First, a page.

Windows and energy efficiency
Are you a self-builder or renovator and you need to specify windows and need some advice? This article aims to help you by highlighting the information you need to know.
Aside from the requirement to meet Building Regulations, what are the other key advantages of specifying energy efficient windows?
There are many advantages to specifying energy efficient windows when looking to replace your current windows, not least because they simply improve comfort and quality of life. Overall, they can reduce your energy bills and an efficient airtight system offers improved acoustic insulation. Windows with a lower energy rating also have improved thermal performance which reduces your carbon footprint as your house is heated through solar gain.
What are the key factors that make a difference to the overall efficiency of the window?
- Glazing performance (UG value)
- Frame performance (UF value)
- Spacer bar (psi value)
- Frame material – Generally PVC, timber and composite (timber/alu) products will outperform aluminium systems.
- Simpler designs/configurations – a large single pane unit will outperform a window with multiple transoms and mullions (glass has a better u values than frame).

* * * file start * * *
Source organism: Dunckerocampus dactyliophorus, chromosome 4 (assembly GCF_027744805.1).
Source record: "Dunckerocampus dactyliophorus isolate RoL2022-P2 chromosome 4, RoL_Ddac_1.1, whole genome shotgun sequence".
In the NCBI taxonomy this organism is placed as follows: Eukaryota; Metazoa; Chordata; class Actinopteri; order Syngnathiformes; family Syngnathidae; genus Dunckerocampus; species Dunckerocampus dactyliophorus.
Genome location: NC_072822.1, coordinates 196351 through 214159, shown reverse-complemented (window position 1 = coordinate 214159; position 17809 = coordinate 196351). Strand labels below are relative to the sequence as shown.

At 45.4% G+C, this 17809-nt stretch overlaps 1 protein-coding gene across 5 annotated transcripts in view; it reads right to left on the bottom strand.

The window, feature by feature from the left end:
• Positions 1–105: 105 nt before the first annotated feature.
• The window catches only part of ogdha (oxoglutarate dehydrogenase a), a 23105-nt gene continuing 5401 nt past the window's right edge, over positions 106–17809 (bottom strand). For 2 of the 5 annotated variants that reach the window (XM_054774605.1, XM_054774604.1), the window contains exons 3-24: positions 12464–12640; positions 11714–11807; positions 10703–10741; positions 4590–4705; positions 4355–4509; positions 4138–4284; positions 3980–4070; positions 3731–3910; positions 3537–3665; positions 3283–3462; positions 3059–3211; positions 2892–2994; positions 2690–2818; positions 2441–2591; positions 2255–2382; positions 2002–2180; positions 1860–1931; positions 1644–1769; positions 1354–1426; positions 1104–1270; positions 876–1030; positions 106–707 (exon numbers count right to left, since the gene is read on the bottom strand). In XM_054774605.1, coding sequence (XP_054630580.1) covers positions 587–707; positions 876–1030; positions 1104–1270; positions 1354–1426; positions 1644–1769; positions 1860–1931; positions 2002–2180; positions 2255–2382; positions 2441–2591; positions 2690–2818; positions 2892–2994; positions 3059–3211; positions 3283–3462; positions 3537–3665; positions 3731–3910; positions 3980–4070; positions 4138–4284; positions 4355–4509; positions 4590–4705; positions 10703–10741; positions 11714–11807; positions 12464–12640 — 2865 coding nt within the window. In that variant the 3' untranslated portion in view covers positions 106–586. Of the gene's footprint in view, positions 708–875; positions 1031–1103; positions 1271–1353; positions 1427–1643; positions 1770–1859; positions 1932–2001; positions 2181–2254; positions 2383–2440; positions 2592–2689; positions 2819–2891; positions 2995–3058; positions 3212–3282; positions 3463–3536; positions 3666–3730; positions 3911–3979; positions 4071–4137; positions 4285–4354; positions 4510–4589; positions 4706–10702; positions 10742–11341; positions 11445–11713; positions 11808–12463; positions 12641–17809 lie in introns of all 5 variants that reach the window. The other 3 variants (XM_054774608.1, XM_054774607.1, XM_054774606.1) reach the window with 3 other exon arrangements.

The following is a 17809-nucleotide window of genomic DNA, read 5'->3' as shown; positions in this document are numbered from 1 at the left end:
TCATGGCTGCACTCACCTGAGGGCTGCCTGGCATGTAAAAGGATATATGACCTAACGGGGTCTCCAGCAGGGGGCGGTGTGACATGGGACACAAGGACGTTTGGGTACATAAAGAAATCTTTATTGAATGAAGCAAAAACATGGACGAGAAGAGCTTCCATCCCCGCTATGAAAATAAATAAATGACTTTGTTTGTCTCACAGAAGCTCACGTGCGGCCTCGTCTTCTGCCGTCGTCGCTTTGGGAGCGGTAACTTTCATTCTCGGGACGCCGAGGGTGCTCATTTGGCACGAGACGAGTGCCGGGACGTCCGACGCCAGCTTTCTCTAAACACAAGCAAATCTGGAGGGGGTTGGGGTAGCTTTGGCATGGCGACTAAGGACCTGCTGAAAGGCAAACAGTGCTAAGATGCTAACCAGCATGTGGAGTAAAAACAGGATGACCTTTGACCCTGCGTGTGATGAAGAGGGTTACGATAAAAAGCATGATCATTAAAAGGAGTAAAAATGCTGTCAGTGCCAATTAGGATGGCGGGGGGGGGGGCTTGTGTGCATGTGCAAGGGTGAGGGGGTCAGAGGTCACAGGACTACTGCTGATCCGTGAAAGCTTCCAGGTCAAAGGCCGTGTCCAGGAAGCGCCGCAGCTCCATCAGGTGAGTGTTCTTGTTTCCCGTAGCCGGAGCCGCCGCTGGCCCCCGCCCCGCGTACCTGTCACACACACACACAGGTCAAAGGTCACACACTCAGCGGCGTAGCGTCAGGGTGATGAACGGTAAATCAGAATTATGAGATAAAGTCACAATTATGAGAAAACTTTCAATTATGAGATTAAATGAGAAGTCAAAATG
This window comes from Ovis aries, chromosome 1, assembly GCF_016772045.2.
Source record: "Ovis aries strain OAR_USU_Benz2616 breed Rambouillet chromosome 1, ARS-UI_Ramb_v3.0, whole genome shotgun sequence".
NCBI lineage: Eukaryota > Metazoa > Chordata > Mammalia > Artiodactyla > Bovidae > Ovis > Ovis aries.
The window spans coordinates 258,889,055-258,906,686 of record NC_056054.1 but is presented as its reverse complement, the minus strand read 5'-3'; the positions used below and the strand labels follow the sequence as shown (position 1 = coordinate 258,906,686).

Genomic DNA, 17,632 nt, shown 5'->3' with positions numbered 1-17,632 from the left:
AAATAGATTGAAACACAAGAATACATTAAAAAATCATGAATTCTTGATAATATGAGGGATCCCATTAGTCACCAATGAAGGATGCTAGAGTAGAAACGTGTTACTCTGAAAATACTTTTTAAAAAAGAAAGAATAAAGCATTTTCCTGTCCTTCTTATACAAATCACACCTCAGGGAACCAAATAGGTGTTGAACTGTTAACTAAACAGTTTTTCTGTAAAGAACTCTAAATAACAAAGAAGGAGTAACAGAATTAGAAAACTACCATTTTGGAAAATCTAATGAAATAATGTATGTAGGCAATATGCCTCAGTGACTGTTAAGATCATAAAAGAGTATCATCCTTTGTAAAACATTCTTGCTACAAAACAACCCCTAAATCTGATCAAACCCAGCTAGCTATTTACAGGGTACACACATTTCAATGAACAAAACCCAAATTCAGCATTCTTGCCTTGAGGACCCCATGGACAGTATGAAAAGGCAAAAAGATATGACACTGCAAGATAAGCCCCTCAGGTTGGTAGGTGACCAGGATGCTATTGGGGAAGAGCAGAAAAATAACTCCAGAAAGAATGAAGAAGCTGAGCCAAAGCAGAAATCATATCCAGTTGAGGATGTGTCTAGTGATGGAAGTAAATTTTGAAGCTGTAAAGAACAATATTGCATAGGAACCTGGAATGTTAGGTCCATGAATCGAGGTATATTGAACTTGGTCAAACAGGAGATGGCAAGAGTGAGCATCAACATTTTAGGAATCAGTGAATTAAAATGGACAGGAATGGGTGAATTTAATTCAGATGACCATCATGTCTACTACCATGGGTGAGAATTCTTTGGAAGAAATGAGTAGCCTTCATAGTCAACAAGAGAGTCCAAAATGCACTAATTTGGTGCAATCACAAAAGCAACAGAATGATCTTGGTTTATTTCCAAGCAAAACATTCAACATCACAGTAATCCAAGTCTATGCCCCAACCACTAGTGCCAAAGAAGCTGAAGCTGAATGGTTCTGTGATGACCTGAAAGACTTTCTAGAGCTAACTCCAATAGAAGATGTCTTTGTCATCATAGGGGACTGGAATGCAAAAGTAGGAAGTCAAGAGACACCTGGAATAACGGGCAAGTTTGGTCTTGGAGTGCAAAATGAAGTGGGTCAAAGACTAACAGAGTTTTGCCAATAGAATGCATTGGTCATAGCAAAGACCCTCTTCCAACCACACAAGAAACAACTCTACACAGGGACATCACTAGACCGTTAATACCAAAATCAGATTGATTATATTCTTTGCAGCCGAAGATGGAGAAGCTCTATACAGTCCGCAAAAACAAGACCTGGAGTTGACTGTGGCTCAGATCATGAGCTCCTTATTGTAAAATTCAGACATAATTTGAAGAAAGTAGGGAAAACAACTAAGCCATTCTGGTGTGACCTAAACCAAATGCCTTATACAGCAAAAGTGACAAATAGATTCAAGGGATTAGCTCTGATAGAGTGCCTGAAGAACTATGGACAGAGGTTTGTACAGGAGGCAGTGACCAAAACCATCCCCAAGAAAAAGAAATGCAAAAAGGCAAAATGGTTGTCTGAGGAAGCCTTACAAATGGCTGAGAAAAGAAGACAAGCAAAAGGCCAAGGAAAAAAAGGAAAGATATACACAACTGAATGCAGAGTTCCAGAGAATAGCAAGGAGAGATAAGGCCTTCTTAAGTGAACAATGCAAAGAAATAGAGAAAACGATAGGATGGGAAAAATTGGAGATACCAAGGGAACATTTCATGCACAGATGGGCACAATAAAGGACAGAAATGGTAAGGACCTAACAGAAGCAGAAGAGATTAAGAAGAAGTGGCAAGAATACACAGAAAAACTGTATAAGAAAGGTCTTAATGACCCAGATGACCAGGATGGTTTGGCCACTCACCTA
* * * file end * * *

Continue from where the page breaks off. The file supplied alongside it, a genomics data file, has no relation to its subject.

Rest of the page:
- Airtightness – how does the window seal, does it have a triple seal system to achieve a minimum class 4 for airtightness?
- Installation – what has been used to seal the perimeter of the window? Has a compriband expanding tape been used, or minimum a quality expanding foam?
- Low e coating – has one been applied to the windows to stop the sun’s heat from escaping?
How is energy efficiency measured? Are there any useful scales homeowners can use to help make their specification?
Thermal transmittance, also known as U-value, is the rate of transfer of heat through a structure or heat loss. The lower the U-value, the more energy efficient a window is. Homeowners can refer to the building regulations for further information.
What are the minimum U-values windows need to hit in order to meet UK Building Regulations? (for both new builds and window replacement schemes)
1.6 is the minimum u value required for regs in the UK, similar to an aluminium double glazed unit. A high-performance double-glazed system like Internorm can achieve 1.1-1.2, then as low as 0.6 as a triple glazed Passivhaus product.
If a homeowner is unable to replace an original window with a new unit (for example, the owner of a period property) how can the window be upgraded/refurbished to boost its energy efficiency?
Change the glass for an argon/krypton gas filled unit, address airtightness with extra seals and check perimeter of the window for cold voids/draughts.
What should self-builders and specifiers focus on when looking for energy efficient windows?
Consumers need to concentrate more on the comfort and improved quality of life thermally efficient glazing will offer, instead of the savings to be made on heating etc. With high performance glazing you will achieve a higher internal glass temperature hence improved comfort near the glass when it’s cold outside.